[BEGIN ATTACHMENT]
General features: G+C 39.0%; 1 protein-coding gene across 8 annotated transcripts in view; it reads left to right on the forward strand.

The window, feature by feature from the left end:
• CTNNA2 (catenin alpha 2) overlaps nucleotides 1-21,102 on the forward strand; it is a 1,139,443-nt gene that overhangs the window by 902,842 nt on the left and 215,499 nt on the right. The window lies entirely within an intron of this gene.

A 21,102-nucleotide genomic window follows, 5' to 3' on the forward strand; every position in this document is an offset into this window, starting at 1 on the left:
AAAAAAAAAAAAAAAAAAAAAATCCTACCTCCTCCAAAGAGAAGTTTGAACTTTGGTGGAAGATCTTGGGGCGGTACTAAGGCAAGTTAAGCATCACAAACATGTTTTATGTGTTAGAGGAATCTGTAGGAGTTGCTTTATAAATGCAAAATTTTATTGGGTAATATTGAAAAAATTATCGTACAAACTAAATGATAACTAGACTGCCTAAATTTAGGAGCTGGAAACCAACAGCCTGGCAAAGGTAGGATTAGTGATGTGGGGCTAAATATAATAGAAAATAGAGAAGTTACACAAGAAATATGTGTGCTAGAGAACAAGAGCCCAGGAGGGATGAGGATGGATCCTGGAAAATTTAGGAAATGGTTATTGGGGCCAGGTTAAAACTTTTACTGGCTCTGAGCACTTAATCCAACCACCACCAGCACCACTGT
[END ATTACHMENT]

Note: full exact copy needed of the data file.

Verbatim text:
General features: G+C 39.0%; 1 protein-coding gene across 8 annotated transcripts in view; it reads left to right on the forward strand.

The window, feature by feature from the left end:
• CTNNA2 (catenin alpha 2) overlaps nucleotides 1-21,102 on the forward strand; it is a 1,139,443-nt gene that overhangs the window by 902,842 nt on the left and 215,499 nt on the right. The window lies entirely within an intron of this gene.

A 21,102-nucleotide genomic window follows, 5' to 3' on the forward strand; every position in this document is an offset into this window, starting at 1 on the left:
AAAAAAAAAAAAAAAAAAAAAATCCTACCTCCTCCAAAGAGAAGTTTGAACTTTGGTGGAAGATCTTGGGGCGGTACTAAGGCAAGTTAAGCATCACAAACATGTTTTATGTGTTAGAGGAATCTGTAGGAGTTGCTTTATAAATGCAAAATTTTATTGGGTAATATTGAAAAAATTATCGTACAAACTAAATGATAACTAGACTGCCTAAATTTAGGAGCTGGAAACCAACAGCCTGGCAAAGGTAGGATTAGTGATGTGGGGCTAAATATAATAGAAAATAGAGAAGTTACACAAGAAATATGTGTGCTAGAGAACAAGAGCCCAGGAGGGATGAGGATGGATCCTGGAAAATTTAGGAAATGGTTATTGGGGCCAGGTTAAAACTTTTACTGGCTCTGAGCACTTAATCCAACCACCACCAGCACCACTGT